Charles C. Royce (December 22, 1845 - February 11, 1923) was an American author, ethnographer, cartographer, and businessman. Born in Defiance, Ohio, Royce enlisted in the U.S. Navy three month before his nineteenth birthday. He served as Acting Master's Mate on the monitor U.S.S. Neosho during the last months of the U.S. Civil War. After his honorable discharge from the Navy, Royce elected to seek employment in Washington, D.C., where he found a job as a clerk in the Office of Indian Affairs. John Wesley Powell, the first head of the Bureau of Ethnology, became aware of Royce's work concerning Indian land cessions, and helped Royce pursue his work. Powell provided funds for research trips and borrowed books for Royce from the Library of Congress. In February 1883, Royce gained an appointment as an ethnologist in the Bureau of Ethnology, but chose to leave Washington, D.C. and return to Ohio the following year, where he found work as an accountant at the Miami County Bank. Royce submitted the manuscript of his work The Cherokee Nation before returning to Ohio, and was disappointed when its publication was delayed for a year. The Cherokee Nation is regarded as a valuable contribution to literature about the American Indian, as is his monumental Indian Land Cessions in the United States, which was also published by the Bureau of Ethnology. Royce became the manager of Ranco Chico, a California fruit ranch, in 1888. He retired in 1912, and moved back to Washington, D.C., where he suffered from ill health until his death. He married Isabella Harter in 1871 and the couple never had any children.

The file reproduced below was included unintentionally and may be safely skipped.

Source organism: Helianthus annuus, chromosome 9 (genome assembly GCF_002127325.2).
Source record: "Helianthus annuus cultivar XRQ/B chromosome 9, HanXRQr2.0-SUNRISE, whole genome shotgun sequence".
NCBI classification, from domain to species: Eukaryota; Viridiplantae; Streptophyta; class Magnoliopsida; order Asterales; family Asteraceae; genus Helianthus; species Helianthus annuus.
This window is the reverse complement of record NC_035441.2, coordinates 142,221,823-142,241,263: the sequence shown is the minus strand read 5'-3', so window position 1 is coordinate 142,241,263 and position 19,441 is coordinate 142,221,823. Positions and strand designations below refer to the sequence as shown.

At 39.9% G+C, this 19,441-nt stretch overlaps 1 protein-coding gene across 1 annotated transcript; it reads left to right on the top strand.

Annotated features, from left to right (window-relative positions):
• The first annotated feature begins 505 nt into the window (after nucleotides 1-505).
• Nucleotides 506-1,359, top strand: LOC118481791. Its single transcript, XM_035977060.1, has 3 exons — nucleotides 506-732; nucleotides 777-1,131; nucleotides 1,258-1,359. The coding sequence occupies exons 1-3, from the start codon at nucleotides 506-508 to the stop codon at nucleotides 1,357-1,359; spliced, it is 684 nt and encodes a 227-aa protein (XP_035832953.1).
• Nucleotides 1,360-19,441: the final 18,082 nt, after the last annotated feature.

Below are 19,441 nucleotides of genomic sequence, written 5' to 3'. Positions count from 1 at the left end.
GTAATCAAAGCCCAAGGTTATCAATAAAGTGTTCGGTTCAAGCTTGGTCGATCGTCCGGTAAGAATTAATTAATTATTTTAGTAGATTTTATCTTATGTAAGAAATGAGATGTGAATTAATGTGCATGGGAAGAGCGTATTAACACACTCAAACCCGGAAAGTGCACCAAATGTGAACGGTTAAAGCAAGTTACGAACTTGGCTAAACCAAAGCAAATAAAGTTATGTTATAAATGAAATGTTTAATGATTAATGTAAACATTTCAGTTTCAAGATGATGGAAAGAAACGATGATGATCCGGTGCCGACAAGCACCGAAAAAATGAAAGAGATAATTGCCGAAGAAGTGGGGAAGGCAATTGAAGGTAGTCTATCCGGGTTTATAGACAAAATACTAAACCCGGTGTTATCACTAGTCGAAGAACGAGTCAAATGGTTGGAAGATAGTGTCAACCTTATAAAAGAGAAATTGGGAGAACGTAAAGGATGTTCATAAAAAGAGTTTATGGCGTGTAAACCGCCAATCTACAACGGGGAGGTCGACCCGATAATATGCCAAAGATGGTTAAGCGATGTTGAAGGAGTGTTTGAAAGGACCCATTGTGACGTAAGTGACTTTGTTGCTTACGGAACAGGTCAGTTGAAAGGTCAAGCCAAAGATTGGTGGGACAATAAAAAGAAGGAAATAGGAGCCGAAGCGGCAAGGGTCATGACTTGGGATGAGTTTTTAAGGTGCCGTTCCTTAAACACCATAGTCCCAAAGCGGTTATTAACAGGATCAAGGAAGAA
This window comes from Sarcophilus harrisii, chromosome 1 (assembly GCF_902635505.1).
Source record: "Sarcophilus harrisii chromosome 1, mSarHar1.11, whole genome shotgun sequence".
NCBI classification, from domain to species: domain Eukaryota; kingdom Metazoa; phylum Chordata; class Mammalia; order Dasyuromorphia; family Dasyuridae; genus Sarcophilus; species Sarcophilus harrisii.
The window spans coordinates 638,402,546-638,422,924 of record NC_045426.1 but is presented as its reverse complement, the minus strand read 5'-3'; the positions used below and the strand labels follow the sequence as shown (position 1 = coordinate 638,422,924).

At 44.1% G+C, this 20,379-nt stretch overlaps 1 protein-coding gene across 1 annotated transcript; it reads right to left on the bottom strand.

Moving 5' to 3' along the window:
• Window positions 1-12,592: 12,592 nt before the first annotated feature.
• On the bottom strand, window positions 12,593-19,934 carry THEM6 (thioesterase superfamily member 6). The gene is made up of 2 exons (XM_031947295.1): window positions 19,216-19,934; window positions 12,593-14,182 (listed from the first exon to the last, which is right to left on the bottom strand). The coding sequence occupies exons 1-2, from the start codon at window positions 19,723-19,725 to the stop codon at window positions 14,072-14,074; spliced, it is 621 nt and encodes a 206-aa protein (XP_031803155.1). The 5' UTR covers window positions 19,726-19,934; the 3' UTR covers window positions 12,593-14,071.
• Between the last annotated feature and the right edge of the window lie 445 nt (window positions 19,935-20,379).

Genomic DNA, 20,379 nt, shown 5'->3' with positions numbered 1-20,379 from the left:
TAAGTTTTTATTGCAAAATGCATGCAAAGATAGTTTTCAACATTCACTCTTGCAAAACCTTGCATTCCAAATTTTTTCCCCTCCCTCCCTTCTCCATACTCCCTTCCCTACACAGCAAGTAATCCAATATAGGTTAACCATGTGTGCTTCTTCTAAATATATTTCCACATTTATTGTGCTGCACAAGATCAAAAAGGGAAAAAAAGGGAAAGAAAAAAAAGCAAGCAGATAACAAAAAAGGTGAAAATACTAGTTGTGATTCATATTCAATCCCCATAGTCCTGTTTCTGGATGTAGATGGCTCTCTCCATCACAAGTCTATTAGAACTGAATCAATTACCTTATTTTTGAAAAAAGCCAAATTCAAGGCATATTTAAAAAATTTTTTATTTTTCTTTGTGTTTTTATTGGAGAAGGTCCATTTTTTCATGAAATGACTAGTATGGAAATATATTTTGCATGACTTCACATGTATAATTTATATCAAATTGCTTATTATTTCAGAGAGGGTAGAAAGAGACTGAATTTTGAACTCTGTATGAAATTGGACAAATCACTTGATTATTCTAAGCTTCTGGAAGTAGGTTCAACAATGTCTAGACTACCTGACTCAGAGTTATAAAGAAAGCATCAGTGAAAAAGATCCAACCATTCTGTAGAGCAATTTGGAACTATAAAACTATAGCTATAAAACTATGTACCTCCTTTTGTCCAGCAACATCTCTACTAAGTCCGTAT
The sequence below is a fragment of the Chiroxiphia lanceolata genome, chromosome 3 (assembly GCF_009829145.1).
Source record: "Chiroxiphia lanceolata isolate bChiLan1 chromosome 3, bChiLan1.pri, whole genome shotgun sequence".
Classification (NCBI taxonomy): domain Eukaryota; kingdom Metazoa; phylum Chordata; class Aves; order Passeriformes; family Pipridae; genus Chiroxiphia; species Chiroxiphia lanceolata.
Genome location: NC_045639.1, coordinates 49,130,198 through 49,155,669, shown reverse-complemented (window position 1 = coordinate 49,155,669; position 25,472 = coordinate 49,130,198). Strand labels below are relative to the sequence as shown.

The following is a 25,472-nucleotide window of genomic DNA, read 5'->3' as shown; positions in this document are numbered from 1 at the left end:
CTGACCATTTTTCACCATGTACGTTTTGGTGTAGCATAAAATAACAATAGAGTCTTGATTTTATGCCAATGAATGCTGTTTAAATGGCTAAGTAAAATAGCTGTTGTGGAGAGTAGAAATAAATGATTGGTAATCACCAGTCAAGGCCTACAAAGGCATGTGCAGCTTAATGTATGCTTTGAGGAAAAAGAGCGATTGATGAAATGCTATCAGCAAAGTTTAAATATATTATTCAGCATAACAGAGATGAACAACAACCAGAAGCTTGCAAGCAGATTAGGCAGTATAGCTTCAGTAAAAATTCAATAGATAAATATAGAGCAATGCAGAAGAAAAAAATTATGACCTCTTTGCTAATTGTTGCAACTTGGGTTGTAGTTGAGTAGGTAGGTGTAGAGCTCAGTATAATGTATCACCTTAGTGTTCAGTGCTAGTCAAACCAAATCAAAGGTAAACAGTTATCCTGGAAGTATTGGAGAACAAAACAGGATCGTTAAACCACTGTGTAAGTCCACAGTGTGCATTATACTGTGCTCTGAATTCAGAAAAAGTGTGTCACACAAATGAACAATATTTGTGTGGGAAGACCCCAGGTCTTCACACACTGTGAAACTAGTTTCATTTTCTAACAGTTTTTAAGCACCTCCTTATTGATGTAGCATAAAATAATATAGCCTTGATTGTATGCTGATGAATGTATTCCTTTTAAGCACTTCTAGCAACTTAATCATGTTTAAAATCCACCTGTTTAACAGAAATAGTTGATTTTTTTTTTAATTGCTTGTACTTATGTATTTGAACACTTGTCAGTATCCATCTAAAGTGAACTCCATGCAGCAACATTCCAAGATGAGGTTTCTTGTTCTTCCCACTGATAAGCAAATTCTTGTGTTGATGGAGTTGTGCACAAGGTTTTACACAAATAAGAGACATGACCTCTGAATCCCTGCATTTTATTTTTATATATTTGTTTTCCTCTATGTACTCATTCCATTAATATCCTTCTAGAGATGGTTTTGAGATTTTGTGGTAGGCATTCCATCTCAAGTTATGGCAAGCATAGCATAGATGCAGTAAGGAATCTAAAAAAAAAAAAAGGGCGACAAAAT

Out of Stock Maps